Will to power

Morgan, American Financier

Jean Strouse <em>Harvill, 796pp, £25</em>

ISBN 0375501665

There is not much Jamesian nuance in Jean Strouse's approach to American super-banker J Pierpont Morgan. She piles detail upon elaborate detail, recalling the ornate interior of a Manhattan town-house as described by Edith Wharton. But, since her subject matter is rooted in the late 19th-century WASP ascendancy, the effect is compelling - the literary equivalent of a swagger portrait by John Sargent, the great man shown in all his glory, but with something of his vulnerability also suggested.

Not that Strouse is overwhelmed by plutocratic frippery. She skilfully uses yachts, mistresses, old masters and dynastic marriages as colour to set off the more important (but potentially duller) story of one man's domination of the American economy at its most formative stage.

Morgan's father partnered George Peabody, the American banker who first steered British capital across the Atlantic (and whose name survives in housing for London's industrious poor). Pierpont took on the US side of the business, showing his money-making mettle during the civil war, when he bought guns from the government, upgraded them and sold them back at huge profit.

He came into his own during the postwar boom. Railroads needed finance but, at a time of frenzied competition, failures were frequent. As their banker, Morgan weighed in, demanded mergers and created powerful, profitable businesses. He then repeated this successful formula. Through interlocking trusts, he established dominant players, often virtual monopolies, in industries such as electricity, agricultural machinery, steel and, later, shipping. He used his financial muscle to bring the US back to the gold standard (arguing that paper money would cause inflation and scare off needed foreign capital). During several banking crises, he acted as lender of last resort. In the Wall Street panic of 1907, he locked 50 bankers in his Madison Avenue mansion, refusing to let them out until they had rescued the Trust Company of America.

In the process of consolidation, he ruthlessly forced businesses to cut jobs and wages. Inevitably he clashed with emerging labour, which made common cause with the rural, decentralising tradition in American politics. Despite trying to become a media baron, Morgan could not deflect demands for anti-trust legislation. But politicians were fickle and, after being elected president on the anti-business ticket, Theodore Roosevelt essayed one swipe at Morgan before settling for a comfortable relationship.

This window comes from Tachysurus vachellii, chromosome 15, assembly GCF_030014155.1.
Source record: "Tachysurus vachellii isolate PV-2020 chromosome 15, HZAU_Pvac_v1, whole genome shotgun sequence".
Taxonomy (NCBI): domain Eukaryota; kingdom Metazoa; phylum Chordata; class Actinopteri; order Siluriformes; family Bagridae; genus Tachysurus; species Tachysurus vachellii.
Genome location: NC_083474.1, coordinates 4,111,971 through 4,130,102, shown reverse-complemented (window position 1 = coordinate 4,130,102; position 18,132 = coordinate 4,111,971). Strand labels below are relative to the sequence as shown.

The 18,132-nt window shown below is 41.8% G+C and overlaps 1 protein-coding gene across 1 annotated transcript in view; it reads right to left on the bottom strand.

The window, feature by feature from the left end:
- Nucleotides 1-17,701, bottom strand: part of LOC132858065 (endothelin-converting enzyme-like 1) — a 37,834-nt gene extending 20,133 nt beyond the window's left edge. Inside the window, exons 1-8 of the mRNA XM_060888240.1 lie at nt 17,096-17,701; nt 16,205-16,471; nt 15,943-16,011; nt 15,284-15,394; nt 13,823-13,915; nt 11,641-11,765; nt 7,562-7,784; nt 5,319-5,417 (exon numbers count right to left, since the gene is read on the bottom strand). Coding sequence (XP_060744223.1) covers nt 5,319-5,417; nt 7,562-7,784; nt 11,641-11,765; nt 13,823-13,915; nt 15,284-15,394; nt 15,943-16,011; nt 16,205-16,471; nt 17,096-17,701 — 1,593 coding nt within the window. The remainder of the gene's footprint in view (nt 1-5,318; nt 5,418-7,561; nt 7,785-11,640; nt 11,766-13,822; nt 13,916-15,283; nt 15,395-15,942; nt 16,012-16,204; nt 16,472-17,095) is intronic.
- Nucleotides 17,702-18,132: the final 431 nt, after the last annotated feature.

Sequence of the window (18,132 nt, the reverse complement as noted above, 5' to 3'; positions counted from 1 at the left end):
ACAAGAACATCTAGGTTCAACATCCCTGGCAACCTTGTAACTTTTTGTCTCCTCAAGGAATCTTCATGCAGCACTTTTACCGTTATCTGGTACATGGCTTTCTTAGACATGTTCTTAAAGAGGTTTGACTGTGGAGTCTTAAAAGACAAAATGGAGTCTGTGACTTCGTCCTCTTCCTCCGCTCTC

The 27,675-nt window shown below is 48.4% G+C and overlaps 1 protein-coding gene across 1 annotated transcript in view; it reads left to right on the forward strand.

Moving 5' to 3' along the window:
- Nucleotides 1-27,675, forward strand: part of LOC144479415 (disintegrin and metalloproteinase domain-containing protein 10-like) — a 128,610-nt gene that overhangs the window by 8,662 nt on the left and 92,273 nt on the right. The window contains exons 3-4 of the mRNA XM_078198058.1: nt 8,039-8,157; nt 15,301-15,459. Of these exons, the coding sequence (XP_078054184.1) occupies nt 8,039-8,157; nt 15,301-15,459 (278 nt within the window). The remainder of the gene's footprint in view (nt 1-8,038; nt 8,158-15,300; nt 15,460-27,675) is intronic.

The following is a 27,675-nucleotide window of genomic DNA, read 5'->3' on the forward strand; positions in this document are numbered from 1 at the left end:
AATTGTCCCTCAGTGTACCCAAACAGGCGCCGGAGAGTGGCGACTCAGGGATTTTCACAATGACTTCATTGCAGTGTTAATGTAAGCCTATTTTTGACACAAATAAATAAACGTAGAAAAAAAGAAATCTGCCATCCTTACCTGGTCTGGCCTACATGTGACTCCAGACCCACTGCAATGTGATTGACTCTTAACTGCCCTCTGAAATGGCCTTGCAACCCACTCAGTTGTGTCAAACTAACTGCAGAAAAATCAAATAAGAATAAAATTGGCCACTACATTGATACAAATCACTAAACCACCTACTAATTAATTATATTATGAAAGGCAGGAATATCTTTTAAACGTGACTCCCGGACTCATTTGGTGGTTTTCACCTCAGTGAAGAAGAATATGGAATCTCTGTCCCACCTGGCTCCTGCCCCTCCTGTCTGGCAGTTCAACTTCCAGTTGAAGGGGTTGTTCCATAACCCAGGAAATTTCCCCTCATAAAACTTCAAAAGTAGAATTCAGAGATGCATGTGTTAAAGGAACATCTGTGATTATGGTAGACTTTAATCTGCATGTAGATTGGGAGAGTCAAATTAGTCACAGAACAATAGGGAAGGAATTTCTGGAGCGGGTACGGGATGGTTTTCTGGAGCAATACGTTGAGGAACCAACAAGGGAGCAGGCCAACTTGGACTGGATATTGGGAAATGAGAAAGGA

His name once anathema, Morgan's historical record is being reassessed. Within weeks of his death in 1913, the Federal Reserve system was established. Several commentators now argue that, for all his overbearing nature, Morgan contributed to the rationalisation of a chaotic monetary system and, more controversially, that his robust business tactics were good for US corporate efficiency.

Along the way, Strouse has unearthed several biographical nuggets. Always interesting on Morgan's religious underpinnings, she tells of his maternal grandfather, the Reverend John Pierpont, for a short time America's leading poet and later a radical abolitionist, who, at 76, insisted on signing up as a unionist chaplain in the civil war. (Through accident of marriage, this clergyman's youngest son, Morgan's uncle James, served with the southern forces, but not before composing the ditty "One Horse Open Sleigh", later universally known as "Jingle Bells".)

Strouse's coup is the story of Belle da Costa Greene, the chic, exotic woman who ran Morgan's library. She passed herself off as partly Portuguese, but that was fictional: she was the daughter of Richard Greene, the first black Harvard graduate and, after he abandoned his family, she was brought up to deny her racial background. Although she was not one of Morgan's many mistresses, he was extremely possessive of her, and she doted on him, regularly smuggling in manuscripts from Europe for his library.

Morgan's dominant position in American capitalism has attracted several novelists. In satirising the financier's appetite for European art in The Outcry, Henry James skirted around Morgan's unsightly bulbous nose by pointedly referring to his face as without features. In Howard's End E M Forster toyed with the idea that Morgan had no real personality, only rapacious greed, while John Dos Passos in 1919 saw him as the boss croupier of Wall Street. More recently E L Doctorow was kinder in Ragtime, though his idea of Morgan meeting with Henry Ford has no echo in Strouse. Doctorow does, however, have a ringing phrase about Morgan's "fierce, intolerant eyes set just close enough to suggest the psycho-pathology of his will". Strouse is only occasionally subtle enough to show this force working from the inside. But she provides more than enough material to show its ramifications in the wider world.

Andrew Lycett's biography of Rudyard Kipling is published by Weidenfeld & Nicolson in September

This article first appeared in the 26 July 1999 issue of the New Statesman, I took tea with Pinochet